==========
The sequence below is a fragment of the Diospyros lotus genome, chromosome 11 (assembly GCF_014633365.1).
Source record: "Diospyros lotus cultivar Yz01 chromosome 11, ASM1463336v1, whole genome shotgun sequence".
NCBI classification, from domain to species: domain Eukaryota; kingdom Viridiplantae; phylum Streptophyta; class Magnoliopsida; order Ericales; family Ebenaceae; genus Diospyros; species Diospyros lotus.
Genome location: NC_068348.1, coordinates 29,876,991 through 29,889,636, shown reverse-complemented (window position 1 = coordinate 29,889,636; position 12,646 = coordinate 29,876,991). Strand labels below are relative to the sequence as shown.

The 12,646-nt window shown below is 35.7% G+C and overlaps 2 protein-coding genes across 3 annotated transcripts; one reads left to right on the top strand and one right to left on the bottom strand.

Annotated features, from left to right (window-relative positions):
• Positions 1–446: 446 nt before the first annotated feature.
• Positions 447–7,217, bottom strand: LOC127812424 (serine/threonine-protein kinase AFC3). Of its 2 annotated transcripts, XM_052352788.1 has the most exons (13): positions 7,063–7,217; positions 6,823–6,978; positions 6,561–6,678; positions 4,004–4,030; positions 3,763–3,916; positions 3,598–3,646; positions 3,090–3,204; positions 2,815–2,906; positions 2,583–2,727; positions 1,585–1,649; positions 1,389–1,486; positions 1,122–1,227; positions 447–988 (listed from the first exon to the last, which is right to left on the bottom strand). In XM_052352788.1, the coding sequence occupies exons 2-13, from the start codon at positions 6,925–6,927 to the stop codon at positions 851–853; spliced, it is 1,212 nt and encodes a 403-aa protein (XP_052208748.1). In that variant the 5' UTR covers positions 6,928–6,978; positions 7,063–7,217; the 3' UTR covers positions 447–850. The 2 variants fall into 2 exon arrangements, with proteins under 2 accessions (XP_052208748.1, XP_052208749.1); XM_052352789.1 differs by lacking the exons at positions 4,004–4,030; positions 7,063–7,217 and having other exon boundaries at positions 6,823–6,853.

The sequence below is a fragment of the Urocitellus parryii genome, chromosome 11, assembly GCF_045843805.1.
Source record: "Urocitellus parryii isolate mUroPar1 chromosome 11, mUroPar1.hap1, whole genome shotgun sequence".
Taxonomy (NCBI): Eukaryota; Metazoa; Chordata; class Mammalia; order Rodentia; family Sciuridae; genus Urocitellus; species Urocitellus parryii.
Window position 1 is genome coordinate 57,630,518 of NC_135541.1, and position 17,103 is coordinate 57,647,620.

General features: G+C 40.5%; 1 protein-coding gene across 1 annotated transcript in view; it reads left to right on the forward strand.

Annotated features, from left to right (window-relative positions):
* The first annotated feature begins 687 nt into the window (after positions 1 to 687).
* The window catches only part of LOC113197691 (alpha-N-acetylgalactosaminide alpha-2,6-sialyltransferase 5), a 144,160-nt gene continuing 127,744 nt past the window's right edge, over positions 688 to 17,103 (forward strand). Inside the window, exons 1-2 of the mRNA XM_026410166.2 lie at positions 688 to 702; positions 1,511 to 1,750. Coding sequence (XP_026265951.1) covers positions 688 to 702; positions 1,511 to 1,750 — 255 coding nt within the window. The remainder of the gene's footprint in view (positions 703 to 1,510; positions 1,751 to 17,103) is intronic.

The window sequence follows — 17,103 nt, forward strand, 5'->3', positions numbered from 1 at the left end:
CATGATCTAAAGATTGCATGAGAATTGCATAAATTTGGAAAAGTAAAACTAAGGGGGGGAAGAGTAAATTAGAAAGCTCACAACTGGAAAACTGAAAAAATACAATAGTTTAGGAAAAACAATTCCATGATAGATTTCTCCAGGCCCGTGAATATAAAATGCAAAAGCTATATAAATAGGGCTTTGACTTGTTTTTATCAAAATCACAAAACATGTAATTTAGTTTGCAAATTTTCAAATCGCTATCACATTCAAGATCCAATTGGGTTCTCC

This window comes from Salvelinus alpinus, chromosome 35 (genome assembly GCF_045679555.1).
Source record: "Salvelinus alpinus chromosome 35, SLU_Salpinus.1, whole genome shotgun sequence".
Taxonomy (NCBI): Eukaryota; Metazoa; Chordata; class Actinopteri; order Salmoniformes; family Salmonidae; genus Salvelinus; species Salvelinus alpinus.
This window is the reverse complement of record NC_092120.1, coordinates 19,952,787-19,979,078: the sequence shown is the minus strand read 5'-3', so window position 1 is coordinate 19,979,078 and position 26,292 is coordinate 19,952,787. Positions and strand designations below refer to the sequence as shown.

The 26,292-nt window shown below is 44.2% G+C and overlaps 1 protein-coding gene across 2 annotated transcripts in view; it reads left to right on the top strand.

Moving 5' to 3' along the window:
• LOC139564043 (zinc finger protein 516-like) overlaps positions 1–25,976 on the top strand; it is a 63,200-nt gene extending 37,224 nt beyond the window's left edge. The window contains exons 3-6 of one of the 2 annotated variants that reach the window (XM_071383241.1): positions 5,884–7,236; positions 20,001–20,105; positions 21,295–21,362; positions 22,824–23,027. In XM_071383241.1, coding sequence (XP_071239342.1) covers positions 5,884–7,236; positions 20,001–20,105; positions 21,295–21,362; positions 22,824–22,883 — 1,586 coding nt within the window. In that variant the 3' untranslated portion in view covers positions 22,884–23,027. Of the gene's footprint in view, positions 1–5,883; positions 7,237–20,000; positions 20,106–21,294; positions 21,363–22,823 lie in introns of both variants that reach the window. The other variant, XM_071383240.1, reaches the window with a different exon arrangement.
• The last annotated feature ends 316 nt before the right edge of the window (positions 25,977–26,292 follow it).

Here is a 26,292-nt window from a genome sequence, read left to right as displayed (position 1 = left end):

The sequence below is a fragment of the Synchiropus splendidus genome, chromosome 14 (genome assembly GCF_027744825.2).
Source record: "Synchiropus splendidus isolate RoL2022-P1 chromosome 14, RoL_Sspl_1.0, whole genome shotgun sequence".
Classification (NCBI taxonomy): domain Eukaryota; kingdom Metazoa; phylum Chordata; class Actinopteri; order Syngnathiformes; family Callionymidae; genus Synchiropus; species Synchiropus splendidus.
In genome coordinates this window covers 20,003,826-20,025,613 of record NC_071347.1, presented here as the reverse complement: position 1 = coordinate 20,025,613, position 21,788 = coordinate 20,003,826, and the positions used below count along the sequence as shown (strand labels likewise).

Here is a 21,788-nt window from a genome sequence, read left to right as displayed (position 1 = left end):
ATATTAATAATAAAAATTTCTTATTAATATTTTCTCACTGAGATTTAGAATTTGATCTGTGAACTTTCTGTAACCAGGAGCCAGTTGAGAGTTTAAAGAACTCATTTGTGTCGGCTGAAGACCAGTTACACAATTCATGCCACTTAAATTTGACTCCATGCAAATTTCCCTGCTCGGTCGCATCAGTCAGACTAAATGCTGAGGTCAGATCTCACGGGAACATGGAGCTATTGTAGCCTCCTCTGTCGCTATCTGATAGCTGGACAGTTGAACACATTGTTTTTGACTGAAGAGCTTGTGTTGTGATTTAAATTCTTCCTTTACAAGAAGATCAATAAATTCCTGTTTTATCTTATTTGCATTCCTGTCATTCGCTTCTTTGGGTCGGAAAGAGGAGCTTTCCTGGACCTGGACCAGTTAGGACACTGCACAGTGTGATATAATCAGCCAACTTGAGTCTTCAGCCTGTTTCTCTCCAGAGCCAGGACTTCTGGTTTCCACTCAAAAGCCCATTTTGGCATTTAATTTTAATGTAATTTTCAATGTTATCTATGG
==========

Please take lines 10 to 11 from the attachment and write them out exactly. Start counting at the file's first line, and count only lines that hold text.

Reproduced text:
Source record: "Urocitellus parryii isolate mUroPar1 chromosome 11, mUroPar1.hap1, whole genome shotgun sequence".
Taxonomy (NCBI): Eukaryota; Metazoa; Chordata; class Mammalia; order Rodentia; family Sciuridae; genus Urocitellus; species Urocitellus parryii.